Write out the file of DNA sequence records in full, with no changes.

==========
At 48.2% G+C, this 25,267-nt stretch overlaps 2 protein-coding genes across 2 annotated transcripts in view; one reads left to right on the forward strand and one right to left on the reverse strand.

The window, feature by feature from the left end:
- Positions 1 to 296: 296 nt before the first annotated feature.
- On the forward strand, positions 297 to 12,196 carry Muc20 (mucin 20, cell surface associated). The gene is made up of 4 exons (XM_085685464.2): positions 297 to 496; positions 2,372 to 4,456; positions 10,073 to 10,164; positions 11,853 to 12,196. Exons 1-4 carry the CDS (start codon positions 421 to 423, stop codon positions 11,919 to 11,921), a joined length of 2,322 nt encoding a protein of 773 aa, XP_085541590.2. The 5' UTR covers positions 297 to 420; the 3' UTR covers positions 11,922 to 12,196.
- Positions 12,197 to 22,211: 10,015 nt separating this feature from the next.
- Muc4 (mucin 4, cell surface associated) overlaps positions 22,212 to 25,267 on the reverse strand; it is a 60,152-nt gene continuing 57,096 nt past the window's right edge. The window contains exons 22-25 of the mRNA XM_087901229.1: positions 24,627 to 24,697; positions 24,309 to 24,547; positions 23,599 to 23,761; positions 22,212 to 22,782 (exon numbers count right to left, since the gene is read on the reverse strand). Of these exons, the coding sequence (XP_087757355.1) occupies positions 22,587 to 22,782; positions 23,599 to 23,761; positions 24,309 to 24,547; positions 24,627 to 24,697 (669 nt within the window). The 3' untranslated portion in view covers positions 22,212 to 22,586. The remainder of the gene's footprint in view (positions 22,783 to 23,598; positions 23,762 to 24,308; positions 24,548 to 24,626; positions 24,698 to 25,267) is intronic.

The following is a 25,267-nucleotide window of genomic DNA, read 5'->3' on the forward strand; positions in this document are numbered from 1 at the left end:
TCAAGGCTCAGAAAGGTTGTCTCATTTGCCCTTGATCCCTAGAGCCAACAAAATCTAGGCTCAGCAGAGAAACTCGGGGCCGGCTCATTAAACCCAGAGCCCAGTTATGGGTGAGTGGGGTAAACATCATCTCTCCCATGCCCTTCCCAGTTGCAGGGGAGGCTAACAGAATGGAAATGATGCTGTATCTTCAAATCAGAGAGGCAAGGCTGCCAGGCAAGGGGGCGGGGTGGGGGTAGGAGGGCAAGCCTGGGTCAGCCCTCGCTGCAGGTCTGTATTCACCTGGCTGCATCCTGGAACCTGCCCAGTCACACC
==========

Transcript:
At 48.2% G+C, this 25,267-nt stretch overlaps 2 protein-coding genes across 2 annotated transcripts in view; one reads left to right on the forward strand and one right to left on the reverse strand.

The window, feature by feature from the left end:
- Positions 1 to 296: 296 nt before the first annotated feature.
- On the forward strand, positions 297 to 12,196 carry Muc20 (mucin 20, cell surface associated). The gene is made up of 4 exons (XM_085685464.2): positions 297 to 496; positions 2,372 to 4,456; positions 10,073 to 10,164; positions 11,853 to 12,196. Exons 1-4 carry the CDS (start codon positions 421 to 423, stop codon positions 11,919 to 11,921), a joined length of 2,322 nt encoding a protein of 773 aa, XP_085541590.2. The 5' UTR covers positions 297 to 420; the 3' UTR covers positions 11,922 to 12,196.
- Positions 12,197 to 22,211: 10,015 nt separating this feature from the next.
- Muc4 (mucin 4, cell surface associated) overlaps positions 22,212 to 25,267 on the reverse strand; it is a 60,152-nt gene continuing 57,096 nt past the window's right edge. The window contains exons 22-25 of the mRNA XM_087901229.1: positions 24,627 to 24,697; positions 24,309 to 24,547; positions 23,599 to 23,761; positions 22,212 to 22,782 (exon numbers count right to left, since the gene is read on the reverse strand). Of these exons, the coding sequence (XP_087757355.1) occupies positions 22,587 to 22,782; positions 23,599 to 23,761; positions 24,309 to 24,547; positions 24,627 to 24,697 (669 nt within the window). The 3' untranslated portion in view covers positions 22,212 to 22,586. The remainder of the gene's footprint in view (positions 22,783 to 23,598; positions 23,762 to 24,308; positions 24,548 to 24,626; positions 24,698 to 25,267) is intronic.

The following is a 25,267-nucleotide window of genomic DNA, read 5'->3' on the forward strand; positions in this document are numbered from 1 at the left end:
TCAAGGCTCAGAAAGGTTGTCTCATTTGCCCTTGATCCCTAGAGCCAACAAAATCTAGGCTCAGCAGAGAAACTCGGGGCCGGCTCATTAAACCCAGAGCCCAGTTATGGGTGAGTGGGGTAAACATCATCTCTCCCATGCCCTTCCCAGTTGCAGGGGAGGCTAACAGAATGGAAATGATGCTGTATCTTCAAATCAGAGAGGCAAGGCTGCCAGGCAAGGGGGCGGGGTGGGGGTAGGAGGGCAAGCCTGGGTCAGCCCTCGCTGCAGGTCTGTATTCACCTGGCTGCATCCTGGAACCTGCCCAGTCACACC